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  1. Letters to the Editor

Friday's letters: Health reform figures not so rosy

Published Jan. 29, 2015

Health reform scores successes | Jan. 18, letter

Health reform figures not so rosy

While it is true that health insurance premium increases have decreased, from 34 percent in 2004-09 to 26 percent in 2009-14, the improvement has been at the expense of out-of-pocket expenses, which have increased by 47 percent in the last five years to $4,823 per family versus the previous five years.

The claim of 10 million more people "benefiting from health care coverage" is often misquoted. About 10 million have signed up, but only about half have actually purchased insurance, which is a general industry consensus among health plans.

Thirdly, it is true that the increase in health care spending has dropped. However, according to the Institute of Medicine and others, spending has stabilized because people are forgoing care primarily because they cannot afford the out-of-pocket costs. This is also cited as a likely prime contributor to the near epidemic increase in chronic disease, particularly diabetes.

Lastly, the claim that "over $1 trillion" in health care spending is due to "insurance bureaucracy and profits" is an Internet myth. Insurance costs or profits are not a component of health care spending statistics. Furthermore, the insurance billing management burden has substantially decreased through automated electronic medical record systems.

James Doulgeris, Palm Harbor

Don't punish success | Jan. 22, letter

Wealth is more than money

This is another a letter about the plight of the rich. If you watch the graphs, the rich are getting richer while the rest of us are maintaining more of a flat line.

Wealth is made on the backs of the rest of us. In an interview, Anderson Cooper said that he was raised around rich people and that they were no happier than the rest of us. True wealth is having great family and friends who can help you in need; respect; confidence; independence; and health.

Edward Gutierrez, Tampa

After 40 years, he's exonerated | Jan. 24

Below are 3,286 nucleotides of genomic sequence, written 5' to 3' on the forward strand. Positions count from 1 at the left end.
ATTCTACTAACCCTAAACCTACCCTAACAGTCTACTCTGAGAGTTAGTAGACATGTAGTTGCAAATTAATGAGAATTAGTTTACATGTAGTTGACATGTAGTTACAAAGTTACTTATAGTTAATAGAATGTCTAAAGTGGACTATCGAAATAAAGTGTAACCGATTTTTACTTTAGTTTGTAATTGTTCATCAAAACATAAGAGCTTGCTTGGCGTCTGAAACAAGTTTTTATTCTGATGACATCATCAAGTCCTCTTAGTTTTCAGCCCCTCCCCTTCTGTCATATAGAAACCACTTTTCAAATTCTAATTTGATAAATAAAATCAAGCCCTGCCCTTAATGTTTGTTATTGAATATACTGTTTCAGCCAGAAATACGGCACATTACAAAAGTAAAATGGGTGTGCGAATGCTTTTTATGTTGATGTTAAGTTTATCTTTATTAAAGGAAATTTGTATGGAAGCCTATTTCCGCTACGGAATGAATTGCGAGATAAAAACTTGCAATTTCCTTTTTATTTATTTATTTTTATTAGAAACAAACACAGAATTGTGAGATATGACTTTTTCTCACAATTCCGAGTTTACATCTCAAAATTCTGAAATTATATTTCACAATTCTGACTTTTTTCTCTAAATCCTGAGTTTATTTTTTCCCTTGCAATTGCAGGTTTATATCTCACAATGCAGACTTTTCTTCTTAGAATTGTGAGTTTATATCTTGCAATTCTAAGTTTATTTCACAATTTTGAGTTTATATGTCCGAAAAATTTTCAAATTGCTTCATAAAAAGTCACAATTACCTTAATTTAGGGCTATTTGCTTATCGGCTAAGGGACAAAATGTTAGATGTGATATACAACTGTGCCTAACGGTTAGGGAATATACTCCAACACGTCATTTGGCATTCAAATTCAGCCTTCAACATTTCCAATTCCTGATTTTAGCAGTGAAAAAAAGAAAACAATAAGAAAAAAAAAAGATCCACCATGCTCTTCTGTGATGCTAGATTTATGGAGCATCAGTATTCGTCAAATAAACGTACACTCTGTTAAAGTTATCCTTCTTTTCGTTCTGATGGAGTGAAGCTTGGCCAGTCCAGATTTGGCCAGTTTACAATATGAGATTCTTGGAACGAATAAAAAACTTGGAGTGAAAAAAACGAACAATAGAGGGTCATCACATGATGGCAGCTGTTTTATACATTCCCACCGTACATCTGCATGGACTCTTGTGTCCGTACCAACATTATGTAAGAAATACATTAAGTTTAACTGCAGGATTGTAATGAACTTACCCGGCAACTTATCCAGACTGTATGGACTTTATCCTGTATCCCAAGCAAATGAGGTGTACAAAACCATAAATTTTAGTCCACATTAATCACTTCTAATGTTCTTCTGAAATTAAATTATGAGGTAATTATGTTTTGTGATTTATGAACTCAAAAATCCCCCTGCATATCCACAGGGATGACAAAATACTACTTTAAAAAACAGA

Against the death penalty

A North Carolina man convicted in a 1976 double slaying is freed after a special review. DNA evidence proved this man did not commit the crime. Another person is freed because of evidence overturning a conviction. If this person had been executed, where would his freedom be today?

This is another reason why the death penalty should be abolished. How many cases in America have been overturned by DNA evidence? How much longer do we need to kill people to learn it's the wrong way to govern a Christian nation?

Tom S. Brown, Pinellas Park

Container deposit needed | Jan. 22, letter

Help for the environment

I agree with this letter. I am a snowbird from London, Ontario, and back home you rarely see beer bottles, cans, wine bottles or liquor bottles littering roadsides. In Ontario you pay a deposit on all of these and when you return the empties you get your deposit returned in full.

The breweries say they get over 90 percent of all bottles and cans returned. The cans go to smelters and the bottles are sterilized then reused by the brewers. We keep all this glass from filling our dump sites and thereby prolong the lifespan of these sites.

Robert Grand, Spring Hill

Don't punish families' hard work | Jan. 24, letter

Estate tax rate is fair

The letter writer thinks estate or inheritance taxes punish small business owners, farmers and others. As an estate planning attorney, I disagree. The profit that accrues to those in the upper economic stratosphere needs to be taxed. The next generation has little to nothing to do with the "hard work" of their parents. If the effective tax rate is 20 percent or even more, it is eminently fair that the succeeding generation pay that tax, through loans if necessary, so that they have some burden for the wealth they are inheriting.

To say that the succeeding generation has no responsibility for their inherited wealth is just unfair and violates a basic concept of our economic system: that we are a meritocracy where all deserve at least a simulacrum of an equal chance in society.

This tax is fair also because our system has provided many benefits to that hardworking couple who built a small business or a profitable farm. It's also just because the next generation of the wealthy usually receives lots of advantages from their parents during the parents' lifetimes. The estate tax is one of the fairest taxes of all, and the argument that it amounts to double taxation is a red herring.

Mark Brandt, Dunedin

7 pier ideas go to next stage | Jan. 24

Best of both worlds

I look forward to hearing all the pier concepts at the Coliseum on Feb. 11-12, having studied them online.

As a longtime visitor to Weedon Island Preserve, I am instantly a fan of the "Blue Pier" concept of urban lagoons on existing land. Those who visit Weedon enjoy the quiet splendor and natural gifts of a pristine estuary so close to our city. The "Blue Pier" concept of urban lagoons is a world-class idea whose time is coming. Imagine a quiet Sunday morning kayak paddle among mangroves and critters — a stone's throw from our beautiful skyline and amenities of Beach Drive. I find it hard to conjure a better vision of the best of two worlds.

Gary Harrington, St. Petersburg

Film subsidies a flop for taxpayers | Jan. 25, letter

Lights, camera, benefits

This letter on film subsidies seems to miss the point. The writer maintains that municipalities sacrifice millions in tax subsidies to film companies for little return. Seems like faulty logic to me. The tax subsidies are in the form of taxes the film companies do not pay. If they film elsewhere, they pay $0 in taxes here. If the Tampa Bay region gets even $1 from the film project, that's $1 we wouldn't have gotten otherwise.

Larry Alter, Seminole

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